Art Brut

Art Brut Vs Satan

(Downtown; 2009)

By Calum Marsh | 11 May 2009

Bang Bang Rock N Roll (2004) was not a concept album because Art Brut are a concept band. They are not a joke band, but a band that works almost exclusively with jokes; simply and simplistically conceptual, self-aware and self-mocking, spouting catchy one-liners with an affected accent and Pink Flag (1977) guitars. But comedy, concept, and shtick don’t benefit longevity, which is why Bang Bang wore thin and why its follow-up, It’s A Bit Complicated (2007), came and went with little fanfare. That the record was as solid as their debut but with half the interest and acclaim indicated pretty clearly that the joke wasn’t funny the second time around.

And so Art Brut return to reassert their continued relevance—or perhaps to simply remind us that they still exist and that we should maybe care—with Art Brut Vs Satan. Sullied by pedestrian competence and a continued reliance on band-defining gimmickry, Vs Satan feels too phoned in to get excited about. This is Art Brut playing it safe, sticking to a formula too superficially conceptual to still be fresh the third time around. Vs Satan isn’t exactly a bad record—the band’s usual verve and cockney charm make these thoroughly enjoyable summer BBQ jams, and those aforementioned one-liner proclivities make cursory listens worth it for the laughs—but its goodness is middling and strictly transient, a passing fancy to be used up and discarded. Fitting, then, that so many of these songs should be about getting drunk and getting high and getting laid, its form matching content so acutely in this regard that Art Brut’s ultimate meta-gesture seems to be the one they probably least intended, the one that posits fleeting pleasure and a fundamental absence of substance as both point and package. It’s not irony, it’s rock n’ roll!

Lead single and album opener “Alcoholics Unanimous” chugs along as you might expect, its singalong chorus less anthemic than predecessors “Formed A Band” and “Modern Art.” Argos belts like he means it, but this quickly begins to grate: his exaggerated talk-sing once had justification (“Formed A Band”‘s early “line” “Yes, this is my singing voice”) befitting of the band’s joke appeal, but at this point that distinctiveness is just one more quirky convention Art Brut have run straight into the ground. “DC Comics And Chocolate Milkshake” fairs better, its goofy I-refuse-to-grow-up! sentiment contrasting favorably with the former track’s Bukowski-style booze guffaw. Argos’s characters are often endearing, like his crush-obsessive in “Emily Kane” or the guy thrilled to see his new girlfriend naked (“Twice!”) in “Good Weekend,” and that sweetness is considerably easier to get behind than his romanticized party-hards. But the record’s best track, and the only track which transcends mediocrity to stand tall on its own, is the lo-fi-slamming “Slap Dash For No Cash.” As I’ve echoed earlier in my track review, the track balances a fine (and humorous) line between gentle ribbing and surprisingly considered technique. When Argos asserts that he wants “to hear his friends hanging around” or “his parents telling him to turn it down” because “those are the records [he] like[s],” it’s worth a smirk and a nod of approval, particularly given the recent new-Wavve of shitgaze.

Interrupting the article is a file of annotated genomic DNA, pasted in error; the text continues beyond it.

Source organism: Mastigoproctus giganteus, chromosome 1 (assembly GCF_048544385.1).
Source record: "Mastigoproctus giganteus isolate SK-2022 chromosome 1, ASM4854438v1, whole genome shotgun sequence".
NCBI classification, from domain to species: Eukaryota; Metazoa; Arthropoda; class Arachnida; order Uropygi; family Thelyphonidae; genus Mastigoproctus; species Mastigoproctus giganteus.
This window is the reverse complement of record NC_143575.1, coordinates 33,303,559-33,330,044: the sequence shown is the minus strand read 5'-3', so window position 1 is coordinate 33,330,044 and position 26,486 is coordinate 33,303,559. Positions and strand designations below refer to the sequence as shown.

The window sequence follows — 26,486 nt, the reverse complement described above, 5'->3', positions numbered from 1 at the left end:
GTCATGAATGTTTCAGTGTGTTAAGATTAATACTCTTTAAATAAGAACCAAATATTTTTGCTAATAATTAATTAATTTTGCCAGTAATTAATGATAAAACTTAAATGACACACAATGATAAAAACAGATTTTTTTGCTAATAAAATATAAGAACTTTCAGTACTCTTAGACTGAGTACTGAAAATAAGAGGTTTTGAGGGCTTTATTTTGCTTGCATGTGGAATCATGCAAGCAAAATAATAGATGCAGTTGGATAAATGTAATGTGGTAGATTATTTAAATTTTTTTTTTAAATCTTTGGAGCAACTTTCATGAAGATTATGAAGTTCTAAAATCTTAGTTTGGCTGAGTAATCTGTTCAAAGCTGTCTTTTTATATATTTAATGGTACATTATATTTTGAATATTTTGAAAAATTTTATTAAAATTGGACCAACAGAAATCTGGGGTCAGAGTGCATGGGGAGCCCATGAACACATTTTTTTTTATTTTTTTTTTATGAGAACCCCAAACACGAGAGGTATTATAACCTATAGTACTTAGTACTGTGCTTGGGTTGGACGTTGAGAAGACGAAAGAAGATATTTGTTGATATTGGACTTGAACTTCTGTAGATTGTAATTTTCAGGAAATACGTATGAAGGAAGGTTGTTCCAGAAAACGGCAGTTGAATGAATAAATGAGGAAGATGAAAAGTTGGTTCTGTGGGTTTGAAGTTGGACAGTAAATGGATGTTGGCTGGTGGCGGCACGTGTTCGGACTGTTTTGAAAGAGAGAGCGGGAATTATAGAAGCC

In what might well have been a move toward further legitimization or co-opted indie cred, Art Brut have employed the production talents of Frank Black. As a result Vs Satan is their best sounding record, but one wonders if Black couldn’t have been put to better use were his creative juices given room to flow more freely. That Vs Satan sounds so unambiguously like just another Art Brut album despite their choice of producer is cause enough for disappointment. Songs like “Demons Out!,” a fairly rote rock anthem built up to an enormous ending refrain, and “The Replacements,” which does what it can to mimic the title band’s trademark style, stress the real issue here: these are unexceptional songs, no matter how competently produced they may be. Frank Black doing a perfectly fine job producing totally average Art Brut material can’t help but inspire a resounding “meh,” a minor pleasantry worth neither cheers nor jeers but maybe a little shoulder-shrug and a smile.